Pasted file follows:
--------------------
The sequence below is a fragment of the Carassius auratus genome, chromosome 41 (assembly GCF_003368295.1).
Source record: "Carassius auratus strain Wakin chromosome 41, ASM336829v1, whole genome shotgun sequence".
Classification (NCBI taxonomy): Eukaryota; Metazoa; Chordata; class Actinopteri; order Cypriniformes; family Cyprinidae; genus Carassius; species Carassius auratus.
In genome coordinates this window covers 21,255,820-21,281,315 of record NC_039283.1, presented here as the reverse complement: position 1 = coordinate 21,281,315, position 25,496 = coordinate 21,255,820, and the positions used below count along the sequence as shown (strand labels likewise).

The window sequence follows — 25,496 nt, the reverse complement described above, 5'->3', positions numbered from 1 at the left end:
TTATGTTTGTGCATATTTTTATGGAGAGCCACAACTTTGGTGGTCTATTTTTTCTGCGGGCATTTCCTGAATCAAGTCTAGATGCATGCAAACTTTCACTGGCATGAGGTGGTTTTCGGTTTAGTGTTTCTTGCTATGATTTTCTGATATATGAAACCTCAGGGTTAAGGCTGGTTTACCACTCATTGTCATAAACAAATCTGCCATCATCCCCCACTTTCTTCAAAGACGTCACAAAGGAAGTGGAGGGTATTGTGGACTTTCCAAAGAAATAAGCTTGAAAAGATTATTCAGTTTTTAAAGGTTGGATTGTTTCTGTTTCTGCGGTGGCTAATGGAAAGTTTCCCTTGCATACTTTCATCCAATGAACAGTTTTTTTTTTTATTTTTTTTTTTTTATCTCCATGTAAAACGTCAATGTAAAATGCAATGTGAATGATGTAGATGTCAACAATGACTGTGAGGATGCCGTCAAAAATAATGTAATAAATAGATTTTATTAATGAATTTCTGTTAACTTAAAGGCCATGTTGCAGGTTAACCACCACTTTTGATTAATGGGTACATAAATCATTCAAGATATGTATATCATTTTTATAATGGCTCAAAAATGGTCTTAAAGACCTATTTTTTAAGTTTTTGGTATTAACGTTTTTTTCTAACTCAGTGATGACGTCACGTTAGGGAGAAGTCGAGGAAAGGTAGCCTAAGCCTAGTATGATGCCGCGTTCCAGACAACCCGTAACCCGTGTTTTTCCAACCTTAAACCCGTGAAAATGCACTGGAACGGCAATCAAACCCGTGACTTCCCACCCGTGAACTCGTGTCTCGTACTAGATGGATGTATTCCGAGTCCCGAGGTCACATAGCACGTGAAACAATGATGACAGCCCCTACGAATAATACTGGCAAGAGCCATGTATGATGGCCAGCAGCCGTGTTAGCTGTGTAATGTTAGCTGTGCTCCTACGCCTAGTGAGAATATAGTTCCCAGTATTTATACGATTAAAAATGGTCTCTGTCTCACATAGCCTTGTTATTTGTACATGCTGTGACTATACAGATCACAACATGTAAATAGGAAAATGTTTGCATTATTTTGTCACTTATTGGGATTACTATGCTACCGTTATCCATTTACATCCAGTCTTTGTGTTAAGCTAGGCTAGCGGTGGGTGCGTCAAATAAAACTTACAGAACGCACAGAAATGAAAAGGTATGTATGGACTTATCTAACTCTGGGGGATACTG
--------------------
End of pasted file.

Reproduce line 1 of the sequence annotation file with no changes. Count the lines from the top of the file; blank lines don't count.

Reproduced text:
The sequence below is a fragment of the Carassius auratus genome, chromosome 41 (assembly GCF_003368295.1).